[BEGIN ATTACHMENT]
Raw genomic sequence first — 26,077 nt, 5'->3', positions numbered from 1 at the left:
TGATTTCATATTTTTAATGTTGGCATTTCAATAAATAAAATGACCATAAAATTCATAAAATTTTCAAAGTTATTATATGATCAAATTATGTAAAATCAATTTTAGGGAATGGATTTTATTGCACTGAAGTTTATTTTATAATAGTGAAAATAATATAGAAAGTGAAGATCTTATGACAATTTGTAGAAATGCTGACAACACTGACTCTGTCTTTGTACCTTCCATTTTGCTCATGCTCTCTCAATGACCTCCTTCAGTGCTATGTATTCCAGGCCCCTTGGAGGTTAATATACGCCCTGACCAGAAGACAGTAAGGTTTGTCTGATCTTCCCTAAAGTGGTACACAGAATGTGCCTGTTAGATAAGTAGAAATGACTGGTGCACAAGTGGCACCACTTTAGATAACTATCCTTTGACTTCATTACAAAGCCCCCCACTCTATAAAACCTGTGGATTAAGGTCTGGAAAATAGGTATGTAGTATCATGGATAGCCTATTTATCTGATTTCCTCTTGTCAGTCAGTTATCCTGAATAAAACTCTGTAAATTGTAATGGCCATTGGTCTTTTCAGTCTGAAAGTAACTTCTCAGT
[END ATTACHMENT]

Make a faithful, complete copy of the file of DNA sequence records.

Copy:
Raw genomic sequence first — 26,077 nt, 5'->3', positions numbered from 1 at the left:
TGATTTCATATTTTTAATGTTGGCATTTCAATAAATAAAATGACCATAAAATTCATAAAATTTTCAAAGTTATTATATGATCAAATTATGTAAAATCAATTTTAGGGAATGGATTTTATTGCACTGAAGTTTATTTTATAATAGTGAAAATAATATAGAAAGTGAAGATCTTATGACAATTTGTAGAAATGCTGACAACACTGACTCTGTCTTTGTACCTTCCATTTTGCTCATGCTCTCTCAATGACCTCCTTCAGTGCTATGTATTCCAGGCCCCTTGGAGGTTAATATACGCCCTGACCAGAAGACAGTAAGGTTTGTCTGATCTTCCCTAAAGTGGTACACAGAATGTGCCTGTTAGATAAGTAGAAATGACTGGTGCACAAGTGGCACCACTTTAGATAACTATCCTTTGACTTCATTACAAAGCCCCCCACTCTATAAAACCTGTGGATTAAGGTCTGGAAAATAGGTATGTAGTATCATGGATAGCCTATTTATCTGATTTCCTCTTGTCAGTCAGTTATCCTGAATAAAACTCTGTAAATTGTAATGGCCATTGGTCTTTTCAGTCTGAAAGTAACTTCTCAGT